Turkmenistan Plans Housing Sell-Off
|Publisher||Institute for War and Peace Reporting|
|Publication Date||12 July 2011|
|Cite as||Institute for War and Peace Reporting, Turkmenistan Plans Housing Sell-Off, 12 July 2011, available at: http://www.refworld.org/docid/4e4ca68f2.html [accessed 13 February 2016]|
As the Turkmen authorities plan a revolutionary privatisation of housing, experts are calling for safeguards to ensure the rights of residents eligible to buy their property from the state.
In June, Turkmenistan's parliament began reviewing legislation that would make housing privatisation possible. No details of the plan are available, but the authorities want to begin selling off homes next year.
"The law will need to contain many innovatory features," a lawyer in Ashgabat said. "The housing stock is de facto private already."
The sale of state-owned housing stock has been effectively frozen since 1992, when the then president Saparmurat Niazov blocked the privatisation process, which had allowed public sector workers to buy their homes. A privatisation law dating from 1997 has not been fully enacted because the accompanying legislation it envisaged was never passed.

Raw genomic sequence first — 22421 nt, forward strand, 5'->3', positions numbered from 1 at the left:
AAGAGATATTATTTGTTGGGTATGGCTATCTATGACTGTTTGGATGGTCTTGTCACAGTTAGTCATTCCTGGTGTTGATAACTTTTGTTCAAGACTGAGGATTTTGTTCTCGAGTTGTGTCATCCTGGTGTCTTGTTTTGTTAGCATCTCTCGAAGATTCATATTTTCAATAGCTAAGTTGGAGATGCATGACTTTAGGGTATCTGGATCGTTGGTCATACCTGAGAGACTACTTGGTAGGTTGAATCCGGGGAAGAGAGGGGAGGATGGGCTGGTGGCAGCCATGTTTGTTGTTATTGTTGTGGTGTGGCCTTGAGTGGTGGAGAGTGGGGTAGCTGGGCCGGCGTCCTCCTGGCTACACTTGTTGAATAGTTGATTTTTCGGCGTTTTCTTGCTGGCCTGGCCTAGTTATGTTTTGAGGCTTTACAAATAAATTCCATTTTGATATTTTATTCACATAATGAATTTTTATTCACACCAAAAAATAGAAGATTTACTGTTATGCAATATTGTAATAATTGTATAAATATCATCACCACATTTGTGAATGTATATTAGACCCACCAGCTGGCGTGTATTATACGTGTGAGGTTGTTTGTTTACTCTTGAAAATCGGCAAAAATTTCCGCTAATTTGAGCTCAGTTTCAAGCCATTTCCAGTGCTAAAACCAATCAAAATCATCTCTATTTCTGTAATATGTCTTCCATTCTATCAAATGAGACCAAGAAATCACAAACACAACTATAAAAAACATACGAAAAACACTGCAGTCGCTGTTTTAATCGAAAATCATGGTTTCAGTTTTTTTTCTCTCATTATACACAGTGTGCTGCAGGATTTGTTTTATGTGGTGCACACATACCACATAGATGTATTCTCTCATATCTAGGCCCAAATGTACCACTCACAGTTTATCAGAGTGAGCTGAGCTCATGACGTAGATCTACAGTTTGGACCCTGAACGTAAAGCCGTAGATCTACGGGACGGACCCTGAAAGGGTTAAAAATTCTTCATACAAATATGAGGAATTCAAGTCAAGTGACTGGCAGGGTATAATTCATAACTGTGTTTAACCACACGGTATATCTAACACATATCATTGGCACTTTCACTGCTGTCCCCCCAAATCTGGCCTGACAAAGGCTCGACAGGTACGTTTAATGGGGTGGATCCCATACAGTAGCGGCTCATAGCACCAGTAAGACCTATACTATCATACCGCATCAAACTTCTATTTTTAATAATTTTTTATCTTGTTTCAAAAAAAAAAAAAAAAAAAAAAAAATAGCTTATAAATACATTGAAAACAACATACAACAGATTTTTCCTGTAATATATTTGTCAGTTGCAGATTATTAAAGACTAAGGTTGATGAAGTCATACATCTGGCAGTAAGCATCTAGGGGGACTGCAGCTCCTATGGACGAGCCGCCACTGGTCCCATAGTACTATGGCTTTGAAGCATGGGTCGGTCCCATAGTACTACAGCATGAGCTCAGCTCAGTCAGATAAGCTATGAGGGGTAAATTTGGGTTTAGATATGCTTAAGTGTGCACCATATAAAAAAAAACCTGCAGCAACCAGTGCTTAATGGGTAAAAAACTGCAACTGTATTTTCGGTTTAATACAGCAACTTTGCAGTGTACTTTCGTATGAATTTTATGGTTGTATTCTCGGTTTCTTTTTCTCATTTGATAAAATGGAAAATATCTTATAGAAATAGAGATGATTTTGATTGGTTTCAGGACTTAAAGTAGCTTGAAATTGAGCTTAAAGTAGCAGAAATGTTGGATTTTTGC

For the moment, only people who hold dual Turkmen-Russian nationality, or who are planning to emigrate, have the right to buy their home from the state. One owner who is planning to move to Russia said he paid 1,000 US dollars to buy the four-room apartment he lived in, plus 200 dollars for the documentation.
Assessing eligibility to buy a property will be made more complicated by the fact that many people do not have formal residence rights, so they are vulnerable to eviction. This often happens to those whose homes are scheduled for demolition as part of urban redevelopment schemes. (For recent cases, see: Turkmenistan: Rare Public Protest in Turkmen Capital.)
"It's very easy to confiscate these apartments," the lawyer said. "There's never been a court case in which people have succeeding in laying claim to their home."
Analysts fear privatisation could mean many more evictions, either because of lack of documentation or because people will not be able to afford to buy their home outright.
Among those who do own their homes, especially in the larger cities, there are many who have not completed the registration process to confirm their legal rights to the property. A housing official said that such people had a legal right to live their, the fact that they were missing from the land register was liable to create difficulties when it came to privatisation.
A commentator in Dashoguz in the north of the country said new housing laws should set out clear procedures for privatisation, with a simplified process for older housing with sitting tenants.
"We live in fear of being evicted to make way for demolition," a mother who has lived in a government apartment block for 20 years said. "If they require us to buy the property for a lot of money that we can't afford, we'll end up on the street."